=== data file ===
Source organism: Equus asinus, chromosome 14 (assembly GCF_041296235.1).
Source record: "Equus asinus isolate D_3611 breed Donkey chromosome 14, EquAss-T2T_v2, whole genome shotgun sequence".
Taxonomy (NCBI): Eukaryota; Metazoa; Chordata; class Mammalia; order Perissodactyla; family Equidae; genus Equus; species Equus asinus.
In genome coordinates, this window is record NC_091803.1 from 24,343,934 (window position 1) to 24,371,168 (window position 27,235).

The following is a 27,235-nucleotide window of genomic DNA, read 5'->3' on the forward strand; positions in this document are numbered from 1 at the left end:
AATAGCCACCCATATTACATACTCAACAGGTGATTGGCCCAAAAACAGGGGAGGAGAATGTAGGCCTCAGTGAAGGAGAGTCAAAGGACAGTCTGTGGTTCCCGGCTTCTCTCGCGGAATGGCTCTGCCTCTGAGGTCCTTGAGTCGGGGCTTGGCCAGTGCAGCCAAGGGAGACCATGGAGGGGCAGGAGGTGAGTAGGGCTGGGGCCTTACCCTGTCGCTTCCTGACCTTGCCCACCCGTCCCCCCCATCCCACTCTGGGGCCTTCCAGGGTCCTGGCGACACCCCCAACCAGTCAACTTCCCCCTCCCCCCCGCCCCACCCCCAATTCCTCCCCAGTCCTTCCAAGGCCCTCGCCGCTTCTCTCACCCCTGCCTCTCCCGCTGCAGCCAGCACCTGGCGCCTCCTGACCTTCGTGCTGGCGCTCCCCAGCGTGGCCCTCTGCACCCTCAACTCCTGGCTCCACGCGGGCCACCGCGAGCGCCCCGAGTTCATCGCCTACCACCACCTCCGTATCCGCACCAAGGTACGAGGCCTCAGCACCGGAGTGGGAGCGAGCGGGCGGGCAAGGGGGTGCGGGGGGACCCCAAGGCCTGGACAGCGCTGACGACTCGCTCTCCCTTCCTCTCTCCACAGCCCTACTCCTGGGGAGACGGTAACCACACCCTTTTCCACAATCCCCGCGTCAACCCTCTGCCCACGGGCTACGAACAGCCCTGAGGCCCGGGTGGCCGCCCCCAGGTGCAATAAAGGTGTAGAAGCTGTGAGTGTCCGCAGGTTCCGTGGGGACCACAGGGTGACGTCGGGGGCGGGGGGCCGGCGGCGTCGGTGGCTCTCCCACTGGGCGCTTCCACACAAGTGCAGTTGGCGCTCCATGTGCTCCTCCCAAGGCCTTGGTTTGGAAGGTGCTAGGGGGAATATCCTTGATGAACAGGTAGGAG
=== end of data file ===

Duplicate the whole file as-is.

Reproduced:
Source organism: Equus asinus, chromosome 14 (assembly GCF_041296235.1).
Source record: "Equus asinus isolate D_3611 breed Donkey chromosome 14, EquAss-T2T_v2, whole genome shotgun sequence".
Taxonomy (NCBI): Eukaryota; Metazoa; Chordata; class Mammalia; order Perissodactyla; family Equidae; genus Equus; species Equus asinus.
In genome coordinates, this window is record NC_091803.1 from 24,343,934 (window position 1) to 24,371,168 (window position 27,235).

The following is a 27,235-nucleotide window of genomic DNA, read 5'->3' on the forward strand; positions in this document are numbered from 1 at the left end:
AATAGCCACCCATATTACATACTCAACAGGTGATTGGCCCAAAAACAGGGGAGGAGAATGTAGGCCTCAGTGAAGGAGAGTCAAAGGACAGTCTGTGGTTCCCGGCTTCTCTCGCGGAATGGCTCTGCCTCTGAGGTCCTTGAGTCGGGGCTTGGCCAGTGCAGCCAAGGGAGACCATGGAGGGGCAGGAGGTGAGTAGGGCTGGGGCCTTACCCTGTCGCTTCCTGACCTTGCCCACCCGTCCCCCCCATCCCACTCTGGGGCCTTCCAGGGTCCTGGCGACACCCCCAACCAGTCAACTTCCCCCTCCCCCCCGCCCCACCCCCAATTCCTCCCCAGTCCTTCCAAGGCCCTCGCCGCTTCTCTCACCCCTGCCTCTCCCGCTGCAGCCAGCACCTGGCGCCTCCTGACCTTCGTGCTGGCGCTCCCCAGCGTGGCCCTCTGCACCCTCAACTCCTGGCTCCACGCGGGCCACCGCGAGCGCCCCGAGTTCATCGCCTACCACCACCTCCGTATCCGCACCAAGGTACGAGGCCTCAGCACCGGAGTGGGAGCGAGCGGGCGGGCAAGGGGGTGCGGGGGGACCCCAAGGCCTGGACAGCGCTGACGACTCGCTCTCCCTTCCTCTCTCCACAGCCCTACTCCTGGGGAGACGGTAACCACACCCTTTTCCACAATCCCCGCGTCAACCCTCTGCCCACGGGCTACGAACAGCCCTGAGGCCCGGGTGGCCGCCCCCAGGTGCAATAAAGGTGTAGAAGCTGTGAGTGTCCGCAGGTTCCGTGGGGACCACAGGGTGACGTCGGGGGCGGGGGGCCGGCGGCGTCGGTGGCTCTCCCACTGGGCGCTTCCACACAAGTGCAGTTGGCGCTCCATGTGCTCCTCCCAAGGCCTTGGTTTGGAAGGTGCTAGGGGGAATATCCTTGATGAACAGGTAGGAG